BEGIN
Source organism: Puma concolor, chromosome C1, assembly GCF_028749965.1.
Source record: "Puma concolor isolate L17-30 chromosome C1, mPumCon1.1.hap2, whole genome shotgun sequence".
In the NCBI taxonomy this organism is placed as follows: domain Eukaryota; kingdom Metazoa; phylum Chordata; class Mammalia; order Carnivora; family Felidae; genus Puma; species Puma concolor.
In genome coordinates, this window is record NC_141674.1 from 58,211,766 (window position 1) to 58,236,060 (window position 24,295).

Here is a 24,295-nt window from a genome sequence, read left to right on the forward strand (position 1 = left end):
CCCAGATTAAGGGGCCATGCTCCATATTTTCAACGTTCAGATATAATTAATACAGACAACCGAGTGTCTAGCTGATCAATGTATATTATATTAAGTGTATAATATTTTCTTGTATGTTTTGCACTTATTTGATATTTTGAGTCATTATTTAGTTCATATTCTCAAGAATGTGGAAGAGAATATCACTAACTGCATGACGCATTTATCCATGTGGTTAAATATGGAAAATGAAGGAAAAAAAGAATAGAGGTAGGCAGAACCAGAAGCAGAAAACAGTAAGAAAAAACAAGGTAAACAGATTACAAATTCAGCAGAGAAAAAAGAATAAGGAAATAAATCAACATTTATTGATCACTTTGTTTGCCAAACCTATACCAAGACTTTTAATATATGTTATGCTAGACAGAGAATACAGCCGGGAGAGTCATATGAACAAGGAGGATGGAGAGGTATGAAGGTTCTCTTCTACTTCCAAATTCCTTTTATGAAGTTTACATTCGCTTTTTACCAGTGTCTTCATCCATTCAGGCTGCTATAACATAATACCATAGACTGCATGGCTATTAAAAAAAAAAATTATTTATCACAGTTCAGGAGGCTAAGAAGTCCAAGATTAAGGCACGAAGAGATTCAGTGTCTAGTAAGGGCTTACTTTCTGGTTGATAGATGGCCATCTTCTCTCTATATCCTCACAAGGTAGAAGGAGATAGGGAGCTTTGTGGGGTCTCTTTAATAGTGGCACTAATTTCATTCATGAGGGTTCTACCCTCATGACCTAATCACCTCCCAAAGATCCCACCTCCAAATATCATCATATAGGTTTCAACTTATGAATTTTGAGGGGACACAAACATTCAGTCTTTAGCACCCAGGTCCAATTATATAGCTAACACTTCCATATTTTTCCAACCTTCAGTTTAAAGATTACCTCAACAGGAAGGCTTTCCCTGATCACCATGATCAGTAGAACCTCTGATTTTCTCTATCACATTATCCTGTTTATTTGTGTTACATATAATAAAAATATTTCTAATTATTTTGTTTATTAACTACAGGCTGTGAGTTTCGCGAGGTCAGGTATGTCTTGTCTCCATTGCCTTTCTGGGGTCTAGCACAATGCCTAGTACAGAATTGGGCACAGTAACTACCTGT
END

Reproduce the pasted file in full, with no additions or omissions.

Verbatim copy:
Source organism: Puma concolor, chromosome C1, assembly GCF_028749965.1.
Source record: "Puma concolor isolate L17-30 chromosome C1, mPumCon1.1.hap2, whole genome shotgun sequence".
In the NCBI taxonomy this organism is placed as follows: domain Eukaryota; kingdom Metazoa; phylum Chordata; class Mammalia; order Carnivora; family Felidae; genus Puma; species Puma concolor.
In genome coordinates, this window is record NC_141674.1 from 58,211,766 (window position 1) to 58,236,060 (window position 24,295).

Here is a 24,295-nt window from a genome sequence, read left to right on the forward strand (position 1 = left end):
CCCAGATTAAGGGGCCATGCTCCATATTTTCAACGTTCAGATATAATTAATACAGACAACCGAGTGTCTAGCTGATCAATGTATATTATATTAAGTGTATAATATTTTCTTGTATGTTTTGCACTTATTTGATATTTTGAGTCATTATTTAGTTCATATTCTCAAGAATGTGGAAGAGAATATCACTAACTGCATGACGCATTTATCCATGTGGTTAAATATGGAAAATGAAGGAAAAAAAGAATAGAGGTAGGCAGAACCAGAAGCAGAAAACAGTAAGAAAAAACAAGGTAAACAGATTACAAATTCAGCAGAGAAAAAAGAATAAGGAAATAAATCAACATTTATTGATCACTTTGTTTGCCAAACCTATACCAAGACTTTTAATATATGTTATGCTAGACAGAGAATACAGCCGGGAGAGTCATATGAACAAGGAGGATGGAGAGGTATGAAGGTTCTCTTCTACTTCCAAATTCCTTTTATGAAGTTTACATTCGCTTTTTACCAGTGTCTTCATCCATTCAGGCTGCTATAACATAATACCATAGACTGCATGGCTATTAAAAAAAAAAATTATTTATCACAGTTCAGGAGGCTAAGAAGTCCAAGATTAAGGCACGAAGAGATTCAGTGTCTAGTAAGGGCTTACTTTCTGGTTGATAGATGGCCATCTTCTCTCTATATCCTCACAAGGTAGAAGGAGATAGGGAGCTTTGTGGGGTCTCTTTAATAGTGGCACTAATTTCATTCATGAGGGTTCTACCCTCATGACCTAATCACCTCCCAAAGATCCCACCTCCAAATATCATCATATAGGTTTCAACTTATGAATTTTGAGGGGACACAAACATTCAGTCTTTAGCACCCAGGTCCAATTATATAGCTAACACTTCCATATTTTTCCAACCTTCAGTTTAAAGATTACCTCAACAGGAAGGCTTTCCCTGATCACCATGATCAGTAGAACCTCTGATTTTCTCTATCACATTATCCTGTTTATTTGTGTTACATATAATAAAAATATTTCTAATTATTTTGTTTATTAACTACAGGCTGTGAGTTTCGCGAGGTCAGGTATGTCTTGTCTCCATTGCCTTTCTGGGGTCTAGCACAATGCCTAGTACAGAATTGGGCACAGTAACTACCTGT